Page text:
Course Title:

Models of Computation
Instructor(s):

tsiknis Physical and mathematical structures of computation. Boolean algebra and combinations logic circuits; proof techniques; functions and sequential circuits; sets and relations; finite state machines; sequential instruction execution.

Extended Description:

CPSC 121 explores formal modeling systems that help us to understand and to explore the capabilities of computers and, more generally, of any problem solving process. Our exploration of these systems will be guided by the desire to answer the following four practical questions:

- How can we convince ourselves that an algorithm does what it's supposed to do?
- How do we determine whether or not one algorithm is better than another one?
- How does the computer (e.g. Dr. Racket) decide if the characters of your program represent a name, a number, or something else? How does it figure out if you have mismatched " " or ( )?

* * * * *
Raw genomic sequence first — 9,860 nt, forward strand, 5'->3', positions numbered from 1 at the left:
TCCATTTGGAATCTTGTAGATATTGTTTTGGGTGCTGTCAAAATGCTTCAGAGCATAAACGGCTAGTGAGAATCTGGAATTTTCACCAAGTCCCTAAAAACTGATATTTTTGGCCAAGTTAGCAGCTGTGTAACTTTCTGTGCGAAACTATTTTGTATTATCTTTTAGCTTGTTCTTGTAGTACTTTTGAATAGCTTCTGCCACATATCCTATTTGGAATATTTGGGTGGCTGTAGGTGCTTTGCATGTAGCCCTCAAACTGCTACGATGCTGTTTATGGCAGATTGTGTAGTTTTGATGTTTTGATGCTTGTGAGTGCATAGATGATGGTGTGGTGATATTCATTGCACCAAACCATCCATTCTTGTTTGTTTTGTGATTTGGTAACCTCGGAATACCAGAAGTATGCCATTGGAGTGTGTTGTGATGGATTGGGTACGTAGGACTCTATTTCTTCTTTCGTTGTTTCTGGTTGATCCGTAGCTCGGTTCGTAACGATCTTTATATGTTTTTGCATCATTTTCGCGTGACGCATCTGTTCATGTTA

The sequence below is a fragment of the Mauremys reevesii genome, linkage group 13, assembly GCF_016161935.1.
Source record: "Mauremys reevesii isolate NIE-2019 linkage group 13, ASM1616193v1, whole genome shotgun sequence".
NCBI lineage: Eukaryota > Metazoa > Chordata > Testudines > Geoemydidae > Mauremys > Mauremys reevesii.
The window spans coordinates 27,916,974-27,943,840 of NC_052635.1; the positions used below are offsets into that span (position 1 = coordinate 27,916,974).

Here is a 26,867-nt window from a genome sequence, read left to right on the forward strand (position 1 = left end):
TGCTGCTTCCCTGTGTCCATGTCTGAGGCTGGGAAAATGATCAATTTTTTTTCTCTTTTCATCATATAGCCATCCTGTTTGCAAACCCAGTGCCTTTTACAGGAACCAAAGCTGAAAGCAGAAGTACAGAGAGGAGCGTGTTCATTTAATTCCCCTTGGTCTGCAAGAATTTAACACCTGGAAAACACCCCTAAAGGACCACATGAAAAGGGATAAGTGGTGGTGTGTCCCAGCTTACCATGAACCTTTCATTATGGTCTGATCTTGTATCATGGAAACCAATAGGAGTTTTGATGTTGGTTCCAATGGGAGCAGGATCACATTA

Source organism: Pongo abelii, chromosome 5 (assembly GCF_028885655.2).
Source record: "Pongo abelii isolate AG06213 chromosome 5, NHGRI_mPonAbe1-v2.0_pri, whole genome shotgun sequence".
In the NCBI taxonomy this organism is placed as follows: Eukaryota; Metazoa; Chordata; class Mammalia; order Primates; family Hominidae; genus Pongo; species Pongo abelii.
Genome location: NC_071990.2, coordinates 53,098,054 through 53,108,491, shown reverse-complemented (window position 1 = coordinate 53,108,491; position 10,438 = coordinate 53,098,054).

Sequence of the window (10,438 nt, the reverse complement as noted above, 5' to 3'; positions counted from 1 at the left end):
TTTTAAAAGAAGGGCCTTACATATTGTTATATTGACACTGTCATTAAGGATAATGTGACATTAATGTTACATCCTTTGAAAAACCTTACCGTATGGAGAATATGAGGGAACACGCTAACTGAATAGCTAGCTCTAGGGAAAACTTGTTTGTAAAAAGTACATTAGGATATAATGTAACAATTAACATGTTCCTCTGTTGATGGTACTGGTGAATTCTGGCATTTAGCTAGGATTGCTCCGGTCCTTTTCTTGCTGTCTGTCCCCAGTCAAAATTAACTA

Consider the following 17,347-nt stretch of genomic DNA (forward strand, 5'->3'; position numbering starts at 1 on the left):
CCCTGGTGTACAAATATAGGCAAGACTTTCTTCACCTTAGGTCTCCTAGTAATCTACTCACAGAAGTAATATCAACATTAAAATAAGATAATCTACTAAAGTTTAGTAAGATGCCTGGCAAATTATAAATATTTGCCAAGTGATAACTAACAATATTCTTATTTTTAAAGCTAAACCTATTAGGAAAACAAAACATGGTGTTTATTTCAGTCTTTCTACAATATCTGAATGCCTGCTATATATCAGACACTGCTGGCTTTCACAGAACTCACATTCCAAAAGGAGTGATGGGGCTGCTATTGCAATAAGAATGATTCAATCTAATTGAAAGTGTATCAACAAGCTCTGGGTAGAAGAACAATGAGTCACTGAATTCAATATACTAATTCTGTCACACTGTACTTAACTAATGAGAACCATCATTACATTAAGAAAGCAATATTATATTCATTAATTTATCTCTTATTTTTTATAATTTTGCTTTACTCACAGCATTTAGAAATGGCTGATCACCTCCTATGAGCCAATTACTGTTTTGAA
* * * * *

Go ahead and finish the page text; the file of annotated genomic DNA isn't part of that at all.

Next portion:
- As of 2012, processors have two to three billion transistors. How can we build a computer that is able to execute a user-defined program?

TA Qualifications:

<ul>
<li>TOOL KNOWLEDGE: Magic Box circuitry toolkit (or any digital logic circuitry experience), and Digital logic simulator (Logisim or TkGate these days); </li>
<li>SKILLS: TAs should be comfortable with propositional and first-order logic, as well as with proofs in general. Ability and willingness to work as part of a large course staff team. Enthusiasm, patience, and empathy required to help first-year students from many disciplines master challenging CS concepts.</li>
</ul>